In politics or out, no bigwig wants to be referred to as a high (or big) muckamuck (or muckymuck or mucketymuck.) Nobody likes muck, but there is none in muckamuck 's origin: among the Nootka of Vancouver Island mak(a)mak means "food," and in the Chinook jargon of traders in the Northwest hayo makamak meant "lots to eat." Consider the superficial resemblance of hayo to "high." Chinook-speakers offering guests a lavish meal on windy frontier coasts might be thought of as the bigwigs of local society. In surfer idiom a synonymous term would be big kahunas, from the native Hawaiian word for an island priest, sorcerer, or healer.
The remarkable mugwump, which attained a high profile in the Cleveland-Blaine presidential race of 1884, isn't usually associated with the meaning "political grandee," but in fact that's how it started out. The New York Sun had ridiculed some prominent Republicans for bolting the party to support Grover Cleveland: the phrase used was "the Little Mugwumps;" a month later Thomas Nast drew a mugwump cartoon for Harper's Weekly. thus became a term for a political turncoat. Originally, though, mugwump was a word roughly equivalent to bigwig. In the Algonquian dialect of the Natick Indians of Massachusetts, mugquomp meant "great man." The Puritan missionary John Eliot even used it for the English words "duke" and "centurion" in his 1661-1663 translation of the Bible into Algonquian, the first Bible published in the Colonies. The popular etymology of mugwump--which explains the word by reference to the phrase "his mug's on one side of the fence and his wump's on the other"--is spurious.
And then there's big enchilada--one of the newest bigwig terms. On Richard Nixon's White House tape of March 27, 1973, the presidential aide John Erlichman can be heard calling Attorney General John Mitchell "the big enchilada"--the biggest bigwig yet linked by investigators to the mess of scandals known as Watergate. Four years later, after the tapes had made big enchilada a slang fixture, Erlichman, an enchilada aficionado, told William Safire that he had cooked up the new meaning himself. Had the tape not been running, our food-allusive slang for big shot might still be limited to big cheese. Big cheese preceded big shot itself, which burst onto the scene in the 1920s, frequently in discussions of crime. Conjecture is inevitable: big shot may have been based on big gun, with a little help from the once popular big noise. Erlichman mused that he might as easily have called Mitchell "the big fish," a metaphor from at least the 1830s which probably made its debut in American literature in James Fenimore Cooper's The Redskins (1846). Unlike a big cheese, a big fish (most often some kind of ringleader) is usually somebody to be hooked by law-enforcement officials rather than to be envied for his power and success.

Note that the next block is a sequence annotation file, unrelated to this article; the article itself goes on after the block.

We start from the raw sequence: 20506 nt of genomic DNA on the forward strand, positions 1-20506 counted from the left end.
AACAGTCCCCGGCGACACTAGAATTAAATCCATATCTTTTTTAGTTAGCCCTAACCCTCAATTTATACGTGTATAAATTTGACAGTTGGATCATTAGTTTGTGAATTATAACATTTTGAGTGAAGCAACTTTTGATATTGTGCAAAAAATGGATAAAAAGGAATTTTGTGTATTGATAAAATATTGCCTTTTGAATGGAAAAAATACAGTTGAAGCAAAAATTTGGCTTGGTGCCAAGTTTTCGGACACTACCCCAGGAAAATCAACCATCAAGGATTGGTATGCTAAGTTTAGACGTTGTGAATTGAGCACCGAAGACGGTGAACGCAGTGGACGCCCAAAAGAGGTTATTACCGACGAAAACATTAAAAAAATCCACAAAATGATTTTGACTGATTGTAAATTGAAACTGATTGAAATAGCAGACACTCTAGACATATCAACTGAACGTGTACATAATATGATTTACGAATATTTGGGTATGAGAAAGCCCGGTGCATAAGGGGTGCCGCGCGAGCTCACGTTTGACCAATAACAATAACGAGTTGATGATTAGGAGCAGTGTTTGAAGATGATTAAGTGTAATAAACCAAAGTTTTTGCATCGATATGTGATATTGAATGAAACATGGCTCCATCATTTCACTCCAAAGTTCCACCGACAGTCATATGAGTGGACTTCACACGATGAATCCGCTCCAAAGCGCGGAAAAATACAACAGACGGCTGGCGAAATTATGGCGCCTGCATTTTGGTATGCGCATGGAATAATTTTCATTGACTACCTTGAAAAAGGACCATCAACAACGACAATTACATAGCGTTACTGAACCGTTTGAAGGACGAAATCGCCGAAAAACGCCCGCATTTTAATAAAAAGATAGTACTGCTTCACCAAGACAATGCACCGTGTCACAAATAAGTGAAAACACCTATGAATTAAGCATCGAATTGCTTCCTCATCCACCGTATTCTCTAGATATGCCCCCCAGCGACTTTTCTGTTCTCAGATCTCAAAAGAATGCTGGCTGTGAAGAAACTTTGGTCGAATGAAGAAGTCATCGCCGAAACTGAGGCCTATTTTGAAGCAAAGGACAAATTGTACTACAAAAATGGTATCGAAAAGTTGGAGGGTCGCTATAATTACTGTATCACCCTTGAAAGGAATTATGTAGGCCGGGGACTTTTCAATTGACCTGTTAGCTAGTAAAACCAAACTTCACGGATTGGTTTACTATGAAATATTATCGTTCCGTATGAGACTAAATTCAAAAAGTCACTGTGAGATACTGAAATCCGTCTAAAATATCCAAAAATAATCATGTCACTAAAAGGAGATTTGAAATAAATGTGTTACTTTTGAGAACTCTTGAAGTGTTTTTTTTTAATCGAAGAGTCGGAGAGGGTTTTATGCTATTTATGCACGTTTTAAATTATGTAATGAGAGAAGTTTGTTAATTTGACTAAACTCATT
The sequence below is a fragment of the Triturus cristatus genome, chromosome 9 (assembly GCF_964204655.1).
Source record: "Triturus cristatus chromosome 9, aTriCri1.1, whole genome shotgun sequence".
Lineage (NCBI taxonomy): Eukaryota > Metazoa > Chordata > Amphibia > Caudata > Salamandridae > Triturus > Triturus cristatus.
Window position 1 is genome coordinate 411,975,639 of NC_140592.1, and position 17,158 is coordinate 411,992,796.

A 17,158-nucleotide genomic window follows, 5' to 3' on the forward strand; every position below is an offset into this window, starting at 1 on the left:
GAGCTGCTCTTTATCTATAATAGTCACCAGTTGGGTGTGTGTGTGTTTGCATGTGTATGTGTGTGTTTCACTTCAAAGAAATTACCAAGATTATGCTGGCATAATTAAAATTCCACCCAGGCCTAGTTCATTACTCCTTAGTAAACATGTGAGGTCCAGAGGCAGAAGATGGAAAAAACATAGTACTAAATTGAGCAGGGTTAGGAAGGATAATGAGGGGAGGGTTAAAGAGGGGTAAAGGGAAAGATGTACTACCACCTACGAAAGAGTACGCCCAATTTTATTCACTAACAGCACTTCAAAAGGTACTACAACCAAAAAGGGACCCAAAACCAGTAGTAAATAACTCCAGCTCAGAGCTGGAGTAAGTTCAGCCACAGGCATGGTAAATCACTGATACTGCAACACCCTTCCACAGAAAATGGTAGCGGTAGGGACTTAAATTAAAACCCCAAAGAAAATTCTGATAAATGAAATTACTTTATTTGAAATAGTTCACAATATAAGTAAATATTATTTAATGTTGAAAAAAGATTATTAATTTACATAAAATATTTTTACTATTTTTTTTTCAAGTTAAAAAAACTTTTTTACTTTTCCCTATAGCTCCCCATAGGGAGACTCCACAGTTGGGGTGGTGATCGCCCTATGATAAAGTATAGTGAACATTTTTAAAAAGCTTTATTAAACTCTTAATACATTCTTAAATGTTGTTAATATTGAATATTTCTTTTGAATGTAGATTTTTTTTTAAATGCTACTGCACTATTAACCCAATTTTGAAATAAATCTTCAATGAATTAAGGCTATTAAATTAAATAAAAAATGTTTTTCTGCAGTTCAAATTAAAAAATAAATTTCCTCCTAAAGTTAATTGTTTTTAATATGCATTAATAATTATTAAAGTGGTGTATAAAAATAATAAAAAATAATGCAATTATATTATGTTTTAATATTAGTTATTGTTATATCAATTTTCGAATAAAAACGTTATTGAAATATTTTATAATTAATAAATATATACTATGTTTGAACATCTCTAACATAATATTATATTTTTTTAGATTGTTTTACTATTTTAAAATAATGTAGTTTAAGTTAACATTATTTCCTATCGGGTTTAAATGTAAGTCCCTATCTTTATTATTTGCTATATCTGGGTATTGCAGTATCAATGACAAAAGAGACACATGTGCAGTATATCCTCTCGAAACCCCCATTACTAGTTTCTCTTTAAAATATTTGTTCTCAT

Doing the hooking could be the man--a term for anybody in authority, male or female, from the cop on the beat all the way up. This is an idiom long applied in the South to any man whose role is obvious in conversational context ("The washing machine's on the blink again." "Better not fool with it--call the man"). The civil-rights movement broadcast the specific sense "policeman." The Man (usually capitalized) soon personified "the System," especially as conceived in neo-Marxist doctrine.
Illustration by Nancy Gibson Nash
The Atlantic Monthly; February 1996; Word Improvisation; Volume 277, No. 2; page 116.